Rosenau & Sanborn: Bluebird


Psychic Hotline; Jul. 23 

When Chris Rosenau (Collections of Colonies of Bees) and Nick Sanborn (Sylvan Esso, Megafaun) played their first improvised set as a duo at the Eaux Claires festival in 2015, they weren’t prepared for what happened. Longtime friends and occasional collaborators, they had planned on improvising for maybe twenty minutes, with Rosenau on guitar and Sanborn on electronics. It was a hot July day, even hotter inside the geodesic dome-shaped venue. “When we finally looked up at each other and smiled after the final note ended fifty minutes later,” Rosenau writes, “we knew we were onto something.”

Two years later, in October 2017, they got together for a weekend of recording to break in Sanborn’s then-new home recording studio between Durham and Chapel Hill, keeping that same spirit of open-ended exploration. In proper improvisatory fashion, they let the tape run through everything: rainstorms, bird calls, barking dogs, studio chatter, the sound of them shuffling around. When it was done, they made some quick mixes to document what they had done and to think about next steps.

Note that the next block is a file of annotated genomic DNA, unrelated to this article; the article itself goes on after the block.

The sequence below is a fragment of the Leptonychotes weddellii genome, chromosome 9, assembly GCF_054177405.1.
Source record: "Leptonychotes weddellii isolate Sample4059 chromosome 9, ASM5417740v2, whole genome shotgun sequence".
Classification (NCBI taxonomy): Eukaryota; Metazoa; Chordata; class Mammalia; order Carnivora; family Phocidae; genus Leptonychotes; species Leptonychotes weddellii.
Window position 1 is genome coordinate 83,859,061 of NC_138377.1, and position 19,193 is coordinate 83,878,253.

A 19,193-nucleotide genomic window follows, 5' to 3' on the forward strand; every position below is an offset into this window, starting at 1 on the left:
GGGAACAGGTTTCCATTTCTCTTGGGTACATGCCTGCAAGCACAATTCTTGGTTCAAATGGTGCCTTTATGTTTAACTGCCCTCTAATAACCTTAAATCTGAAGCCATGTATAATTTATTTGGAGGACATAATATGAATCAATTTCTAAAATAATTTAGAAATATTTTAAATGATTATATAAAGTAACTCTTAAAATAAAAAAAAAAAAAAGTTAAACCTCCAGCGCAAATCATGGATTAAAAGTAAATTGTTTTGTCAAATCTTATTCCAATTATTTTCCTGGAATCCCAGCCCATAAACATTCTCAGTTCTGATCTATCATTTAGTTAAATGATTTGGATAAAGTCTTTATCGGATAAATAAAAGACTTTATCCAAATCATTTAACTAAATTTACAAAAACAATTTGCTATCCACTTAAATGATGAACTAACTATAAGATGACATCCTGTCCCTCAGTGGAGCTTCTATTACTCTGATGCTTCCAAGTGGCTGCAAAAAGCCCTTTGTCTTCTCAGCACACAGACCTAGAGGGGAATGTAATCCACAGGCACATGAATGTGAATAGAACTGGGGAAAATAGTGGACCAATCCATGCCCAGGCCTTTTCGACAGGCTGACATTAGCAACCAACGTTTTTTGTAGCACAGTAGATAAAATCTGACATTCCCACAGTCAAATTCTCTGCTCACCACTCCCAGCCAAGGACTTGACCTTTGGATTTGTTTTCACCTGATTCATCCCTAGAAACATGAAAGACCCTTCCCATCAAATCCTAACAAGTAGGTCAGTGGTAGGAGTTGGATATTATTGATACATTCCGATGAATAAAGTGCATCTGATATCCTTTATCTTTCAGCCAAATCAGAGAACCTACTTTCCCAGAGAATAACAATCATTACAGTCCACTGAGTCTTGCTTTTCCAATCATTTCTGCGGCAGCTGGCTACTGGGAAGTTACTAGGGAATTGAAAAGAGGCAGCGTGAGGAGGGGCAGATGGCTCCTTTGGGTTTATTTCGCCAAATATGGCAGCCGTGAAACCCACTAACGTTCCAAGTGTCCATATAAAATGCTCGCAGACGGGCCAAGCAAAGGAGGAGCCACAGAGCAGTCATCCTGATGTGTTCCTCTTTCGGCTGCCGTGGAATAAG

The thing about improvised music, though, is that it resists refinement. The time and space in which it was created becomes indelibly inscribed on the sounds themselves, regardless of the sound world. Improvisation’s temporality makes it nearly impossible to fully replicate a sound or energy of the moment of creation; recreations will always be mere simulacra. When Sanburn and Rosenau listened back to the recordings a few months later, they realized that those rough mixes were just right, and released them as is.

Bluebird sounds like what would happen if you subtracted the songs from Collection of Colonies of Bees or Sylvan Esso. Both men play with familiar vocabulary—Rosenau’s open-ended acoustic guitar lines, Sanborn’s burbling synths and stuttered processing—stretched to tectonic scales. At the start of “Rainy Dog,” Sanborn spends nearly three minutes dissecting a plangent guitar line from Rosenau.

At some point, Rosenau starts playing, but it’s hard to tell quite where his plucking stops and Sanborn’s processing starts. The effect is soothing and ethereal, especially as the sound of rain slowly filters in around the edges. On “Sharon,” a stuttering sample of Sharon Van Etten forms an unstable bed for placid, ringing guitars. And when the tempo picks up, as it does in “Saturday” or “Last One,” the pace is unhurried, their conversation simple and direct. Which is something no amount of rehearsal or planning could ever duplicate.

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